The challenge for Australian venues, as they finally win government support to revive the live music scene, is that we fans have begun to feel the squeeze of the cost-of-living crisis.

Sydney band Genie Loci perform at the Oxford Art Factory’s Gallery Bar. LAURA GORDON

Cheap nights out are a godsend for young Aussies who make up the majority of these audiences and who are hit the hardest by the current cost of living crisis. We need to balance full-time study, part-time work and insecure housing at inflated costs.

In the 12 months to June, the Australian Bureau of Statistics reported the cost of food for Australians rose 7.5 per cent, rents jumped 6.7 per cent, insurance was up 14.2 per cent and utility prices rose between 12 and 14 per cent. With all those extra costs piling on, even a $15 ticket starts to look expensive.

Apart from a good night out, we also get to hear the next wave of Australian music. You won’t necessarily hear it on radio. Radio stations are only required to play at least 25 per cent Australian music from 6 am to midnight weekly and even that is self-regulated.

This isn’t even mentioning how difficult it is for artists to break out of Australia and go international. Melbourne musician Eilish Gilliganwriting in The Guardian explained “Australia is a small market, which offers few options for artists to “make it” – it says a lot that The Kid Laroi had to move overseas for his career to take off.”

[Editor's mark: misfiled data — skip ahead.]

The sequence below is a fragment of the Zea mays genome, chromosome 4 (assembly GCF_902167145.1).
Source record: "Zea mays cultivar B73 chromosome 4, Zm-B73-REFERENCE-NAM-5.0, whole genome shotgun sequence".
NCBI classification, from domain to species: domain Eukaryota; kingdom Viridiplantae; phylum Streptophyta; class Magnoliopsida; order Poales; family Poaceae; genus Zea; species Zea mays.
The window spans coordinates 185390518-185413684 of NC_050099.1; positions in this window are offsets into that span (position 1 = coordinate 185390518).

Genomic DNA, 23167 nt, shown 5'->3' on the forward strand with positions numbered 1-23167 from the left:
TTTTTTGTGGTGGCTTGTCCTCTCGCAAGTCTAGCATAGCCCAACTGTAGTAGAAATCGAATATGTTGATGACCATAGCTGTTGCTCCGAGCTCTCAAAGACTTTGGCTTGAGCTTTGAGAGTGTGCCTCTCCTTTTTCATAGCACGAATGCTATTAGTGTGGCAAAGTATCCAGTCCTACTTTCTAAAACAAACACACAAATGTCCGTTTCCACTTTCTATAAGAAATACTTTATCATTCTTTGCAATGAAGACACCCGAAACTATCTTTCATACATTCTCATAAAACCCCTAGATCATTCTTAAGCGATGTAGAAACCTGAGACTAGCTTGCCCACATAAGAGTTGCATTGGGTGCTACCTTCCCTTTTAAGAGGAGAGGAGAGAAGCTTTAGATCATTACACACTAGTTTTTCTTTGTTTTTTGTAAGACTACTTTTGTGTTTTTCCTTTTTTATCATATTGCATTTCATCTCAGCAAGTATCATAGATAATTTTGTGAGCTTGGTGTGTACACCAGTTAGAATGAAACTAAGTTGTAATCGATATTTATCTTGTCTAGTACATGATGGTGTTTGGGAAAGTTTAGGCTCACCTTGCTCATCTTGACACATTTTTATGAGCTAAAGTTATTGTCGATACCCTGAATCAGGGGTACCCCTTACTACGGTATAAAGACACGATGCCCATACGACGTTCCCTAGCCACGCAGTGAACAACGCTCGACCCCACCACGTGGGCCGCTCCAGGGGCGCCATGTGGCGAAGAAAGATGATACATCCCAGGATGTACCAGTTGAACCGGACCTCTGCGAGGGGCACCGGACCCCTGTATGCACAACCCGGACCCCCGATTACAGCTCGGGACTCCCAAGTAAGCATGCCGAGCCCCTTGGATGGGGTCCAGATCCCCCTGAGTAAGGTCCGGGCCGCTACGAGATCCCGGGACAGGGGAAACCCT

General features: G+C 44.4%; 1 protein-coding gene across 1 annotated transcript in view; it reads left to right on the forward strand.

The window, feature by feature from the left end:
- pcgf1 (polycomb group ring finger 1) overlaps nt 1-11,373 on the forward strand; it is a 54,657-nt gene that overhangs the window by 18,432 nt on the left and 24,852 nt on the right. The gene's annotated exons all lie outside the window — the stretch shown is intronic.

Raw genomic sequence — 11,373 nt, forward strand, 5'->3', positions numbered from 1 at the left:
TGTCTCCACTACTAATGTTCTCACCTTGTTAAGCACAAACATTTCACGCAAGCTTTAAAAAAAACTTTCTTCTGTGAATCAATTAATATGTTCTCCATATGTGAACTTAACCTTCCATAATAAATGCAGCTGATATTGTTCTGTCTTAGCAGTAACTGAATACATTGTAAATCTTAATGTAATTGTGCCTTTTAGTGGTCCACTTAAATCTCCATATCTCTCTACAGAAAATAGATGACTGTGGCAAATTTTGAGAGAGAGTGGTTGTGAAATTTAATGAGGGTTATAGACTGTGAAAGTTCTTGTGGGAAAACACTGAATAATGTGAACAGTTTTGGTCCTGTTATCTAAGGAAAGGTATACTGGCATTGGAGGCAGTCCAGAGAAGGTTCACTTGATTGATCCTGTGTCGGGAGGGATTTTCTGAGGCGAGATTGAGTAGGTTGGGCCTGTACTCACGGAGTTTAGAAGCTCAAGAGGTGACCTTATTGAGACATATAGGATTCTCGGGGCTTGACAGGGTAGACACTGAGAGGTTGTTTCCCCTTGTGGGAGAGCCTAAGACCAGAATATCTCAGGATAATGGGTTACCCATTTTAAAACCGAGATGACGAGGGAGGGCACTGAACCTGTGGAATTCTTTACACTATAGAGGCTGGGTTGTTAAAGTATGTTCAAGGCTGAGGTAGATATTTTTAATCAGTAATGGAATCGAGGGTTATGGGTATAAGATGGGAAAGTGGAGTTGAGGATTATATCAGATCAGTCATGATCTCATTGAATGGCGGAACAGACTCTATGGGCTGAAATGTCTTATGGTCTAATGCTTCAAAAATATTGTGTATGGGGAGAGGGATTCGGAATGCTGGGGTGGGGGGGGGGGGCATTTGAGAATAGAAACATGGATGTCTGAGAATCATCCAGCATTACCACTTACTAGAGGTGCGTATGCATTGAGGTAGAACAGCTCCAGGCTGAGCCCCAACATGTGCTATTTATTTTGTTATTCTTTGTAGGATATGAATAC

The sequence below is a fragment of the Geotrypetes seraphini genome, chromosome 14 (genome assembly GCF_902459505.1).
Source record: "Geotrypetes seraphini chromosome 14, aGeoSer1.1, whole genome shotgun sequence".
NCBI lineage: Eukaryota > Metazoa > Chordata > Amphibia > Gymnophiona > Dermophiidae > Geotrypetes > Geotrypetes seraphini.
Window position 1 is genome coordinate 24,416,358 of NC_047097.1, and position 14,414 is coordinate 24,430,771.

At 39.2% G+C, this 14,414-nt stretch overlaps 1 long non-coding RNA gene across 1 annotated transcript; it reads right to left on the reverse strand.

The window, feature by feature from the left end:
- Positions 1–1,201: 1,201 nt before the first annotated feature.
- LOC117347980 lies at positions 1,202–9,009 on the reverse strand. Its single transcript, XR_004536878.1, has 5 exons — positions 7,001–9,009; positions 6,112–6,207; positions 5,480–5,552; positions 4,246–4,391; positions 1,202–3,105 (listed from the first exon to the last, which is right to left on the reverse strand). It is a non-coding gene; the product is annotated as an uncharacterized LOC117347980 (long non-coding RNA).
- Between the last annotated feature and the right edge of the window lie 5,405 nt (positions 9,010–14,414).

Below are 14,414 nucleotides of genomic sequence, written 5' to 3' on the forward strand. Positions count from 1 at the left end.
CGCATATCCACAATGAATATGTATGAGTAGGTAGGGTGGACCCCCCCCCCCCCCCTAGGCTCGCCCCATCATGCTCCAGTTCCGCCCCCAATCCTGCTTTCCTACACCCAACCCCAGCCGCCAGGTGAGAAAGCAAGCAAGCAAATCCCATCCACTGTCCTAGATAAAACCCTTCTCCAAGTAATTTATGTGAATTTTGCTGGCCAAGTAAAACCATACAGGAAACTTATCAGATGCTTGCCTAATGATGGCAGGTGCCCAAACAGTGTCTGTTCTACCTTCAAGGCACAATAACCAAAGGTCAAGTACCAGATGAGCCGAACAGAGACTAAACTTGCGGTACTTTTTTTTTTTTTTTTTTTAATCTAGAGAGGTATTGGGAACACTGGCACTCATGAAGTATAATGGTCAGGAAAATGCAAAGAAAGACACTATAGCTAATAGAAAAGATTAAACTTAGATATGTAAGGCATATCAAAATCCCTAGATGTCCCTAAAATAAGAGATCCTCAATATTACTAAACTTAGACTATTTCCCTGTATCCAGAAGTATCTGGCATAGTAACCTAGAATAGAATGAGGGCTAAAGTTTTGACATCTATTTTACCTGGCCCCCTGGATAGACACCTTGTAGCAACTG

These small music spaces have been historically invaluable to up-and-coming musicians. After getting a nod and a wave from Aussie band, the Terrys, as we both queued at Maccas for a pre-show dinner, and an epic show by them later in the night, I knew I had to go to their next gig at the Great Club. And it certainly was great with people crowd surfing under the disco ball and an antique lamp being knocked over at the bar.

Australian band The Terrys perform at The Great Club, Marrickville.LAURA GORDON

The Terrys, who wrapped up their first Australian tour earlier this year, kicked off their first international tour in September. This feat was largely made possible thanks to the exposure these small venues provided.

The Oxford Art Factory’s Mark Gerber, explained the ecosystem to the SMH this way: “For Oxford Art Factory to function well, it needs venues like the Lansdowne, for the same reason the Metro needs the Oxford Art Factory. It’s an ecosystem, a landscape [bands] can traverse. It’s absolutely crucial that you have these small to medium venues where a particular scene can gather and they can exchange ideas and philosophies are discussed. And they become catalysts for all manner of things.”

So, if you like listening to Tame Impala, Ocean Alley, The Kid Laroi, Cub Sport, Dope Lemon or really any Australian artist ever, why wouldn’t you go support the next of their kind up close? Because that’s what you’ll get at these venues, you’ll be rubbing shoulders (literally) with some pretty impressive, (for now) underrated musicians.

Don’t you want the bragging rights to say you saw them before they got famous, or maybe even sat down for a beer or a Maccas with them post-show?